Political intransparency continues in Maastricht-Hasselt lightrail plan

By Jurgen Vlaar

For more than a decade, the city council of Maastricht has been discussing the lightrail connection with the Belgian city of Hasselt. This week, during the council meeting of June 2nd, it became clear that most information surrounding this project the costs was still kept secret for the public. Meanwhile the struggles with working partners from outside the countries continue.

The so called tram-project between the Dutch city of Maastricht and the Belgium city of Hasselt has been ‘really muddy’ since 2008, according to many people in Maastricht. Multiple times it had to be delayed, the budget is continually going since the costs went from 185 million to over 300 million. Now there has been a lack of informing to the people which has been a real concern of the city council. They need to be better informed to move on swiftly say many member of the city council. Especially since the project has to be finished at the end of 2026 otherwise the subsidies from the Dutch national government would stop.

A couple months ago The Flemish newspaper: Het belang van Limburg published information that the costs for the light rail is going up by another 58 million euros which makes the total cost over 300 million. That’s a fact that the city council members of Maastricht weren’t aware of. The responsible alderman, Gert-Jan Krammedam has, according to the opposition parties, not even listened to the experts on this file. One of them said the following on the Krammedam’s way of working: “He makes choices based on emotions rather than the facts and while doing that he doesn’t even try to listen to us.” The lack of transparency needed to be discussed in the latest debate.

If the city government is indeed hiding critical information that could be possibly worrying since it’s in the law that aldermen should inform the council as much as possible. But there is a dispute in the Maastricht government on the interpretation of how much that actually is.

During this debate Krammedam stated the following: “My intent is to fulfil the information duty to the maximum. It’s just that not every single thing is being made public because that would mean that we are showing all are cards for the negotiations.” He further said that the reports of: Het Belang van Limburg were leaks and the information in the article isn’t accurate. He claimed that there will be an investigation into the matter.

“Talking behind closed doors to inform the people correctly is wrong”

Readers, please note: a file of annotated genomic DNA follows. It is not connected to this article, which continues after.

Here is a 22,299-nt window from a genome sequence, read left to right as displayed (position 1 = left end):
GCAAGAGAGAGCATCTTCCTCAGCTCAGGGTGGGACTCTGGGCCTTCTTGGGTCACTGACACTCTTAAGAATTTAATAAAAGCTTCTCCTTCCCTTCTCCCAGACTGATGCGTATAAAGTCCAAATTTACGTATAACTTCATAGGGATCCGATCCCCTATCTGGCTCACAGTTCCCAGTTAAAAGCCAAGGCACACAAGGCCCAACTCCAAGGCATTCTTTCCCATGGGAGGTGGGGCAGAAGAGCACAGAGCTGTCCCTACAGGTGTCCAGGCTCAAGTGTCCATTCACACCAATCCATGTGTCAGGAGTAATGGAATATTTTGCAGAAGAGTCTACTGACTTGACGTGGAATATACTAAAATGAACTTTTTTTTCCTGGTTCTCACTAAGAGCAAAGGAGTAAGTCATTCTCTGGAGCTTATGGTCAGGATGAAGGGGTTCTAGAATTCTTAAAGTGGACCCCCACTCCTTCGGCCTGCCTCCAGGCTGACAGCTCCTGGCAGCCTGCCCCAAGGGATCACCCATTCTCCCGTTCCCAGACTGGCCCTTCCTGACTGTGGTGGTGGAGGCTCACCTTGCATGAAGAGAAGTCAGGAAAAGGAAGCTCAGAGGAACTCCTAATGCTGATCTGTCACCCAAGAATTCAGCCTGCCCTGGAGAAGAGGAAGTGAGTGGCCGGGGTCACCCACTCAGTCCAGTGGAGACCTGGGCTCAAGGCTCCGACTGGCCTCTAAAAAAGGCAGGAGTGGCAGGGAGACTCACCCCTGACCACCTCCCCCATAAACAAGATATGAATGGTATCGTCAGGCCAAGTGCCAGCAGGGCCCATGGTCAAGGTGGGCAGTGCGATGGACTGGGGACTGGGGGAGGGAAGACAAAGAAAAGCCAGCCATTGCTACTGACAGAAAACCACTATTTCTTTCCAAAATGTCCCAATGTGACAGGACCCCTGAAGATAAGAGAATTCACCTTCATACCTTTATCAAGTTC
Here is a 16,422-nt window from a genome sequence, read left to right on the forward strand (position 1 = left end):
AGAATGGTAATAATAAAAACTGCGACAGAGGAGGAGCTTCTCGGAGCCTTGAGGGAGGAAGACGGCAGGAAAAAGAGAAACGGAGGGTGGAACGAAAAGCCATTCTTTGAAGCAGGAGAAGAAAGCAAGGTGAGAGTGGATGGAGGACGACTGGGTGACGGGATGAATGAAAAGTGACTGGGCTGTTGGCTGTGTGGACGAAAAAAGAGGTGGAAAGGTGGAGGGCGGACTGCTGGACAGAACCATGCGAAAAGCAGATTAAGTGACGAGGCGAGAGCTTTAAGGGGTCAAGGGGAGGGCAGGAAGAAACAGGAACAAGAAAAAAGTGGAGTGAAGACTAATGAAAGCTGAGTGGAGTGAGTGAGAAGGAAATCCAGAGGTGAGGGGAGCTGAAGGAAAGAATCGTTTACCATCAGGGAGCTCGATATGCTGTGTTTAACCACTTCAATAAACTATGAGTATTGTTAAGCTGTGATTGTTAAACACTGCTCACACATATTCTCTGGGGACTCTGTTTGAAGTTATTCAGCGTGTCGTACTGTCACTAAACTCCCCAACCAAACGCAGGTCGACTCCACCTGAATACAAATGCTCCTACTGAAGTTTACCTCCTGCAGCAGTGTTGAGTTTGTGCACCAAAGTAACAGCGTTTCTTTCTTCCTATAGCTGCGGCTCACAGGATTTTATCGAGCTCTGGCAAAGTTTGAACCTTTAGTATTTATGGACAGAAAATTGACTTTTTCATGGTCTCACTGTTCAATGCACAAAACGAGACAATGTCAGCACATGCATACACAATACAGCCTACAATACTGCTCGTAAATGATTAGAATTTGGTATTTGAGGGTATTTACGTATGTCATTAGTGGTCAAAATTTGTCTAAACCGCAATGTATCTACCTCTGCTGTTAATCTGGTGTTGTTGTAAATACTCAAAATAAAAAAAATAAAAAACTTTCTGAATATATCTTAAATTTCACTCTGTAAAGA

The debate itself was split into two parts. One closed off part and one public part. Most of the opposition parties did not participate in the confidential part since that would be bad in the current context according to them. The opposition leader of Party Save Maastricht (SVM): Tiny Meese- van der Venne argued why she didn’t participate in the closed off part. “The people of Maastricht deserve to know more about this project and talking behind closed doors to inform the people correctly is wrong.”

The independent member Alexander Lurvink thinks this problem goes deeper. Claiming that it’s hard to get a clear few of the entire problem because the choices seem to be made through emotions instead of facts. He makes a comparison with the national government. Where there it leads to burnouts over there but in Maastricht people get paranoia. “The people of Maastricht have to watch this mess and eventually they would have to pay for it all. For them we are not a trustworthy partner because of this closed off government.”

The coalition parties shared their concerns and questions about the lack of transparency. But they have stated that the answer that Krammedam gave them during the closed off part is enough. They support the alderman’s effort to catch the leaker.

“We have different cultures in government”

The biggest difficulty with making a connection between two countries is that the border might look more open than it actually is. The Belgian minister of transport has said he was interested in making the tram a bus, something the Dutch government absolutely doesn’t want. The leader of the liberal party, Kitty Nuyts was speaking of “different cultures in government between the two countries.”

A member of a coalition party, Niels Peeters started the night out with lots of questions. They too shared their concern for the lack of transparency because of the negotiation with Belgium. But now he is pleased with what he heard in the closed meeting. He even thinks that Maastricht is better informed than his Flemish colleagues.

These types of tensions between different countries are not uncommon in Southern Limburg. Cities such as Valkenburg had trouble in the Covid crisis because the tourism sector from neighbouring countries is normally really big but since Covid hit the whole city had become a ghost town more or less according to an expert on Southern Limburg Hans Goossen. “It’s a weird dilemma for the people here, on the one hand they feel connected with the other countries. But in the end you see that the borders still create huge differences.”